Last year, Qantas announced that it planned to purchase up to 1.5 million carbon credits from RMWAH’s Henbury Station project over the next five years.
Project becomes ‘curiouser and curiouser’
Under an opinion piece published last July titled “Henbury Station carbon farming initiative gets curiouser and curiouser,” Australian Farm Institute’s Mick Keogh said the Qantas announcement added to the mystery surrounding the project and exactly how it would work.
“Based on the comments made by a Qantas spokesperson, the volume of credits purchased will depend on the number of Qantas passengers who voluntarily opt to offset the emissions associated with their travel – so it will not actually be Qantas that is purchasing the credits but their passengers,” Mr Keogh said.
Qantas at that time charged passengers $9.22/tonne of emissions offset, so this deal had the potential to be worth almost $2.8 million per year (presuming Qantas did not take a cut of the $9.22 for 'administrative' costs) for the Henbury project.
“However, there is currently no Carbon Farming Initiative (CFI) methodology that is applicable to the Henbury project,” Mr Keogh said at the time.
“Information provided by the government suggests that the credits will be generated from additional carbon sequestered in soils and vegetation as a consequence of the removal of the cattle from the land.”
“The Australian Government has a conflict of interest in relation to the development of a CFI methodology for this, because it reportedly funded $9 million of the $13 million purchase price of Henbury Station. In any event, even if a methodology is approved, it seems the carbon offsets created can only be recognised in the voluntary carbon market, and not the mandatory market that commenced on July 1, 2012,” he said.
Even more curious was the fact that the announcement about the Government funding for the Henbury Project indicated that the land had been added to the national reserve system: “Henbury will now be protected forever as part of Australia’s National Reserve System – our most secure way of protecting native habitat," it said at the time.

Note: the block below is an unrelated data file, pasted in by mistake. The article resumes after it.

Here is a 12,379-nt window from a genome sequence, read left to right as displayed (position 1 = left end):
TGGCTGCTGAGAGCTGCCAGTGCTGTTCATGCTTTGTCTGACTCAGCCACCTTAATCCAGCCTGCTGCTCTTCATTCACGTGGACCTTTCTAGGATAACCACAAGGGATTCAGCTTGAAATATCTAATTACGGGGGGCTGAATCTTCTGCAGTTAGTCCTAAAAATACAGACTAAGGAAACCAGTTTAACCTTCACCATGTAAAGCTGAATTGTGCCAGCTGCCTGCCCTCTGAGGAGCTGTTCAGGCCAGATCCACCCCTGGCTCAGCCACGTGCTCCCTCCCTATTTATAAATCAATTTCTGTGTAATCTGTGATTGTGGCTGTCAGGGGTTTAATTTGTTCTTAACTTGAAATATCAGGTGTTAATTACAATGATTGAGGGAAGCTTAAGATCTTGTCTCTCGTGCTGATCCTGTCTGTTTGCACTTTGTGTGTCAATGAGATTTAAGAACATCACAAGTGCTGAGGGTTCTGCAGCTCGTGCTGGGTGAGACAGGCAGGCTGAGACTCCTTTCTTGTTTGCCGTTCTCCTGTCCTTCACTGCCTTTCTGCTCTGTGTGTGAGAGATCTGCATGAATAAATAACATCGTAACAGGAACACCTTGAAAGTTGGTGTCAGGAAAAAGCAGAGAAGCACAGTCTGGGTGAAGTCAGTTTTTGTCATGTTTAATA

Under Kyoto Protocol emission accounting rules, carbon sequestration occurring in conservation areas is not counted as part of a nation’s emission inventory.
“So if Henbury Station is now part of the national reserve system, it presumably cannot be used to generate carbon credits – although whether this applies in the case of the voluntary carbon market is not completely clear,” Mr Keogh said.
“If national parks can be used to generate carbon credits, then there is a great opportunity waiting the Government to take advantage of Australia's 100 million hectares of national parks to make some serious money. And any landholders who have extensive areas of land with native vegetation on that land and that previously thought it was useless might now be able to sell their livestock and make some real money by not farming.”
Henbury project chief executive, David Pearse, left the business under a cloud late last year, followed by an announcement by RMWAH soon afterwards that it was going to completely restructure its carbon conservation project model.
While locals cattle industry stakeholders were opposed to the Henbury project as a ‘monumental bushfire risk’, conservationists held high hopes that the carbon market project could become a template for similar activity elsewhere.